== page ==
“The gifts he gave were that some would be apostles, some prophets, some evangelists, some pastors and teachers, to equip the saints for the work of ministry, for building up the body of Christ.” (Ephesians 4:11)
Not all of us can be apostles, prophets, evangelists, pastors or teachers in the formal sense of being trained at a college or seminary. Yet, the writer of Ephesians says that we all were given gifts by the grace of God to be used to build up the body of Christ for ministry in the world. Those categories are fairly flexible; after all, teaching can happen in a variety of ways, and a lot of teaching is practical experience. We sometimes hear people say, “I went to the school of hard knocks.” We learn from experience.
I preach in some manner or another about living the Christian life every Sunday. My hope is always to make the Bible meaningful, connected, and relevant to everyday life. Lots of research goes into it along with a lot of talking with God about what I should say. Of course my own experience influences what comes out in the final preaching moment, and I rarely stick with the manuscript because there are many times when I feel led to share something else to illustrate the point.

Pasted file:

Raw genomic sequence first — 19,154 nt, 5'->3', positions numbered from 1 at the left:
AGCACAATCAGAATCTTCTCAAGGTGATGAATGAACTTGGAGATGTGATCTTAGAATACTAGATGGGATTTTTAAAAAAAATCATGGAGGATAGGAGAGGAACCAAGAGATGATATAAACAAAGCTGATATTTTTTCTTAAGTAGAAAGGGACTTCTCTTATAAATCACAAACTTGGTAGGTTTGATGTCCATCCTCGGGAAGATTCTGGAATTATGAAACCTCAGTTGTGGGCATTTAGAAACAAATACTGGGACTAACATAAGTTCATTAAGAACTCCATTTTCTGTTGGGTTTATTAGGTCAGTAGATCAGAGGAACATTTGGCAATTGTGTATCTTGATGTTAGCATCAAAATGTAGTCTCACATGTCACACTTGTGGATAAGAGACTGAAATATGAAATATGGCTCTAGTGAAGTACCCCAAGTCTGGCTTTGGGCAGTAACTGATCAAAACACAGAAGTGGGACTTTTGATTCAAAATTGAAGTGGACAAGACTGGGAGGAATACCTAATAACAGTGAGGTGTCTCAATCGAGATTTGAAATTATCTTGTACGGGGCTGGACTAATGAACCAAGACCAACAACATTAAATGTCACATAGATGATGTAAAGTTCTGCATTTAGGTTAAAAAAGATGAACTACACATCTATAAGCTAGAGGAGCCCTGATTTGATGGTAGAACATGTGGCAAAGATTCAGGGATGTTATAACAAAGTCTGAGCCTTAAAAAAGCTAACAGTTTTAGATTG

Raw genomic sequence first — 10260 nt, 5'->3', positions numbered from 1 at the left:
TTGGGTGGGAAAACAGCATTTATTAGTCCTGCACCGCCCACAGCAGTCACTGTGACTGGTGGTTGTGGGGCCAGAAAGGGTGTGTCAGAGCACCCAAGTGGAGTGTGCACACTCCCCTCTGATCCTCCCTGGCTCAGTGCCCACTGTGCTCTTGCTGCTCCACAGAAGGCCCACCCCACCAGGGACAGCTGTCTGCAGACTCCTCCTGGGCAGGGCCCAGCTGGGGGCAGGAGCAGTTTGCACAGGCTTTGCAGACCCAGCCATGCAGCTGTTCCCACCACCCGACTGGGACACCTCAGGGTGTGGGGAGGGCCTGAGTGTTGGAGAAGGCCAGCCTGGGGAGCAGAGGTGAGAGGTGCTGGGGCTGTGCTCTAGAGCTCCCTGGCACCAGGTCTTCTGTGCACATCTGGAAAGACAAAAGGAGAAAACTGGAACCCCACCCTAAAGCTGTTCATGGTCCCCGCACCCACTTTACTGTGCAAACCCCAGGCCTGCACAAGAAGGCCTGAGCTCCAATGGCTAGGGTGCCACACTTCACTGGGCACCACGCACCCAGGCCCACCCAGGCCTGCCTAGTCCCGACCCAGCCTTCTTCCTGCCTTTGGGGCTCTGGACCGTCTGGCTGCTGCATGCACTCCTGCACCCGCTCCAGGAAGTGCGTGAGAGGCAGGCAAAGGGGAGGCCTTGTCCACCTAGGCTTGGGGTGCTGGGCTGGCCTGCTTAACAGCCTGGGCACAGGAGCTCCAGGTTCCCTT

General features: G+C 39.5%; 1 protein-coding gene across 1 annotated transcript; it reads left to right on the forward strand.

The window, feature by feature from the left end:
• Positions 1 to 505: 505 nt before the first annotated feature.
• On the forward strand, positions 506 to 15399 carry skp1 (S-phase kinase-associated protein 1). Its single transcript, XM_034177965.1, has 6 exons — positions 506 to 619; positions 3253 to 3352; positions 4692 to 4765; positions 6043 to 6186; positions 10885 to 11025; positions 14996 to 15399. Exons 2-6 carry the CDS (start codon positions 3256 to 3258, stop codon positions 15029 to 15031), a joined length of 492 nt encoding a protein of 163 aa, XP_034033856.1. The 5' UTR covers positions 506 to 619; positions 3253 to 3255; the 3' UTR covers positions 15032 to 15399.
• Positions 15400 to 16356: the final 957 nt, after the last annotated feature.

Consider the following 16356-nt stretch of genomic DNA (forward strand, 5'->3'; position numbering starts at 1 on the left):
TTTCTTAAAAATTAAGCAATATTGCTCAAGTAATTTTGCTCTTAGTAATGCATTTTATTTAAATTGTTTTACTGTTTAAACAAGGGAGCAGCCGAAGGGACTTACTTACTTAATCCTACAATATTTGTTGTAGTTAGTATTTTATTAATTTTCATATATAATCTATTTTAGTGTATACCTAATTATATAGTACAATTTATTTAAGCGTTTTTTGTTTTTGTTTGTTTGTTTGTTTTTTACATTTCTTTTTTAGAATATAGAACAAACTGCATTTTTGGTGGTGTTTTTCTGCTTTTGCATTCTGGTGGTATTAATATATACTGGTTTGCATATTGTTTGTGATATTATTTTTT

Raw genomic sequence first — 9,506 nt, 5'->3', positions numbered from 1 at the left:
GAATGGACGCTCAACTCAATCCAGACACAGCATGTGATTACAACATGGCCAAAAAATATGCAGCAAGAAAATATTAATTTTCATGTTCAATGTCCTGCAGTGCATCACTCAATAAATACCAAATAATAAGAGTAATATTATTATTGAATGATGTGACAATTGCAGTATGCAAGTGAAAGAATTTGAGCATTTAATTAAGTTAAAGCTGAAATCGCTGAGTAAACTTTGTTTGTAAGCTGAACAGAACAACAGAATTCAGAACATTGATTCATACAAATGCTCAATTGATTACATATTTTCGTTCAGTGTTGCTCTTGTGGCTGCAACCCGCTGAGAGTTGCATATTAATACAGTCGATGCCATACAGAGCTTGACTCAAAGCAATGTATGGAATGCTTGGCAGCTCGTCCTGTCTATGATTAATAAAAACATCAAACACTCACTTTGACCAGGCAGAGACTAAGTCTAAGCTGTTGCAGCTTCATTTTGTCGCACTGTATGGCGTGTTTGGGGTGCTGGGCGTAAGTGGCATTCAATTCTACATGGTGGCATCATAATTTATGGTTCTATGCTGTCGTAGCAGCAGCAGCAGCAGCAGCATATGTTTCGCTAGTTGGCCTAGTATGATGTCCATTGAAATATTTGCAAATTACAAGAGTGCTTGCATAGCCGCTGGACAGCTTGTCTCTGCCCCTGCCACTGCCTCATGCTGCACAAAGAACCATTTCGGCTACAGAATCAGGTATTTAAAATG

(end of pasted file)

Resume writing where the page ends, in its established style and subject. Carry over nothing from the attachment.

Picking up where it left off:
There are times when I wonder if what I preach really gets through. Of course, I realize that my ego probably gets in the way because ultimately it is the power of the Spirit that speaks to people wherever they are in their lives. Some congregants may hear part of the sermon one way and be enlightened or interested in pursuing a thought, and others may think it was the worst sermon they had ever heard me preach. Their response isn’t up to me but up to the way God touches their lives.
Yet, there is that question that pops into my head about recurring behaviors that rarely change, such as folks to continually want things their way and refuse to listen to what the rest of the group is suggesting. Or the person who has been offended, the offender apologizes and asks for forgiveness, but the person refuses. This happened to me and a few other folks recently. I have to say that not being forgiven by someone when you have sincerely apologized hurts a lot. It’s as if you offered reconciliation and peace as a gift and the other person rejects your gift.
Have you ever given a gift to someone who refused it or said they didn’t want it? How did that feel? Maybe the gift of God’s grace is something we reject way too often whether it’s from God or someone else. I wonder how God feels when we reject gifts that God gives us? I can’t imagine that it is pleasing – it must actually hurt. So, in a way, we are all given the ability to give and receive the gifts of God as well as offer them to others. Maybe that’s the best way to build up the body of Christ – to receive and share God’s grace. This world would be a far better place if more people would do that. I pray that we all can grow in God’s grace every day and be the body of Christ to the world.